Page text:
By Aaron Reiss
By Angelica Leicht
By Dianna Wray
By Aaron Reiss
By Camilo Smith
By Craig Malisow
By Jeff Balke
By Angelica Leicht
Back in April 1994, Roger Hord, the transportation policy director for the Greater Houston Partnership, heard some troubling news from North Texas. Envisioning a river of trucks running from Mexico to Canada because of the North American Free Trade Agreement, officials along Interstate 35 had banded together in Dallas and declared I-35 to be the first "NAFTA highway" and a top priority for federal highway improvements.
Nothing had changed about I-35: It still began at Laredo on the Mexican border, ran straight through San Antonio, Austin and Dallas-Fort Worth, then cut through the Midwest and forked into tributaries to the Canadian border. What was different was the packaging, and the fact that cities along I-35 were promoting the highway for the NAFTA designation was alarming to Houston boosters like Hord. If they didn't come up with their own NAFTA marketing plan, billions of federal highway dollars might disappear down the wrong route.
They could argue that U.S. Highway 59, which goes from Texarkana south to Houston and then southwest to Laredo, also would be overrun with Mexican trucks. U.S. highways 77 and 281 run straight south from U.S. 59 through the King Ranch to the southernmost point of Texas in the Rio Grande Valley, where several small cities have built toll bridges to carry the predicted river of trade from Mexico. That corridor to South Texas, and 20 others around the nation, were already being considered by federal planners for upgrading to interstate status. Clearly the nation couldn't afford to upgrade all 21 proposed corridors to interstate standards. How would the nation's highway planners and legislators decide? What Houston needed was priority, a NAFTA priority.
By that December, Hord and the Partnership had formed the Alliance for I-69 Texas. A nonprofit organization of approximately 75 Texas counties, cities and corporations with an annual budget of $500,000 in 1996, the coalition has received $100,000 from Houston taxpayers during the last three years. The I-69 route would link the impoverished towns in the Valley to Houston and points north by upgrading U.S. 59 to a controlled-access interstate at the cost of roughly $5 million a mile. The new NAFTA highway would end in Indianapolis, where the existing Interstate 69 feeds into Michigan and Canada. And making the new route even more politically palatable, I-69 would pass through Arkansas, Tennessee and Mississippi, the home states of the president, vice president and Senate majority leader.
Regardless of which alignment I-69 took northeast of Texas, it had one obvious supporter in Congressman Tom DeLay. The second-ranking Republican on a House subcommittee for appropriations that is crucial for highway spending, DeLay has always been effective in bringing federal transportation dollars to the Houston area, and U.S. 59 runs straight through his hometown of Sugar Land. But as Congress prepared to renew a six-year, $175 billion highway spending package, the Texas alliance needed someone in Washington to push its proposals. It needed a lobbyist.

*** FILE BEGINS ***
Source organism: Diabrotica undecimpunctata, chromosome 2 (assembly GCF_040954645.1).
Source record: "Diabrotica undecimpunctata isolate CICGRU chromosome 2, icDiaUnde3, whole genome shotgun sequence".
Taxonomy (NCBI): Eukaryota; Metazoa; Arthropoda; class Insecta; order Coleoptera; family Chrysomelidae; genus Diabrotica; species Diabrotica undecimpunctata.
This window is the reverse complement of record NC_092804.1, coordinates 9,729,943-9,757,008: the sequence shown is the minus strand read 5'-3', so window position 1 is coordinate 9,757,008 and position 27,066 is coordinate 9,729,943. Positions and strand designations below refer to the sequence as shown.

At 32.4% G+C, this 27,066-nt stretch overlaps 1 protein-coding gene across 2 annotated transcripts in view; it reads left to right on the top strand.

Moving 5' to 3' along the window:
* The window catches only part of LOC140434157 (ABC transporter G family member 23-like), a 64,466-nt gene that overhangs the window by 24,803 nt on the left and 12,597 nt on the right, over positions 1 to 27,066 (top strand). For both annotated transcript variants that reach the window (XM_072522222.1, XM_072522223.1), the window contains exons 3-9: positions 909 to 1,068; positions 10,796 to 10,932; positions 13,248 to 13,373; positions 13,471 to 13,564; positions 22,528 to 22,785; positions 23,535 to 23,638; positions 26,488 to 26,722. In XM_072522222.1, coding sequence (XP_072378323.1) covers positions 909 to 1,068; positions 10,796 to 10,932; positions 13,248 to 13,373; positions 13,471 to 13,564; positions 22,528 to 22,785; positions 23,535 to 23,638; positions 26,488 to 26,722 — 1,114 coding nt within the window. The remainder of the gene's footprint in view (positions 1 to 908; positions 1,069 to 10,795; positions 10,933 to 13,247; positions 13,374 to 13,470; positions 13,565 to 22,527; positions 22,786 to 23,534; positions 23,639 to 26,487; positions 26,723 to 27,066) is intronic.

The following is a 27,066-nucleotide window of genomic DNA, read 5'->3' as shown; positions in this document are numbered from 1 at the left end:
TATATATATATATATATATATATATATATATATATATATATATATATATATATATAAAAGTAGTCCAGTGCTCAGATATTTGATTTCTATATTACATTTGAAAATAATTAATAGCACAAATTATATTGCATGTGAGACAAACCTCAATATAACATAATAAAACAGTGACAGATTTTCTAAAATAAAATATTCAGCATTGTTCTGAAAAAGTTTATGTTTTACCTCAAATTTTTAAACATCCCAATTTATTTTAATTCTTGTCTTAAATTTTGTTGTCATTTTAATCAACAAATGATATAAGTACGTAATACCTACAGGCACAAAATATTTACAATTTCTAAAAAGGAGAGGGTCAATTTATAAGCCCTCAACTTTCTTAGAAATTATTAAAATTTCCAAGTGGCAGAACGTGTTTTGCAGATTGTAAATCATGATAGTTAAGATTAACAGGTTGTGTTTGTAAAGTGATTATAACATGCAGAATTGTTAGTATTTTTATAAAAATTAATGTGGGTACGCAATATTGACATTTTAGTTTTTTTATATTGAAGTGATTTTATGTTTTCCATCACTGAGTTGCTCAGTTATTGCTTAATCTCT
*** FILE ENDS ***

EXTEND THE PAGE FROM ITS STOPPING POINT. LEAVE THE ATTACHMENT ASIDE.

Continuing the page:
One name that surfaced -- no one seems willing to say exactly who recommended him or how his name became known -- was that of a lawyer with no previous lobbying experience and no background in the highway bureaucracies: Randy DeLay, Tom's younger brother.
Before Tom DeLay was elected House majority whip in January 1995, Randy DeLay had spent the previous ten years in a series of failed business ventures in Corpus Christi and Houston that eventually led to his filing for bankruptcy in 1992. But within three months after Tom DeLay's ascension as the third most powerful Republican congressman in the country, Randy DeLay emerged as a six-figure-a-year Washington lobbyist whose clients have included the Mexican cement monopoly Cemex, the city of Houston, Houston Lighting & Power, Union Pacific Railroad and the Alliance for I-69 Texas.
Randy DeLay has been unsurprisingly successful in winning support for his clients' causes from his brother. Although a Washington watchdog group has filed a House ethics complaint about the DeLay brothers' lobbying relationships and Tom DeLay's strong-arm tactics with political contributors, the complaint seems to be going nowhere.
The NAFTA highway is, however, going somewhere, with its supporters predicting a nearly billion-dollar appropriation in the next several months, even though the existing highways are not being overwhelmed by Mexican trucks as predicted. But the NAFTA highway is not a means of getting from Mexico to Canada so much as a rationale for drawing highway money to one route and away from others. It will eventually pour billions of dollars into the depressed economies of South Texas, the Mississippi Delta and rural Arkansas. It's not a transportation project so much as an economic development project. And if Randy DeLay is a beneficiary? What can you say except God knows, and so does Tom, that Randy needed the work.
Randy DeLay's attempt to downplay his influence on his brother seems a strange message to send to potential clients. According to Fort Bend County Republican sources, during the last several years Randy DeLay has often substituted for Tom at civic functions when his brother was unavailable, and said a few words on the congressman's behalf.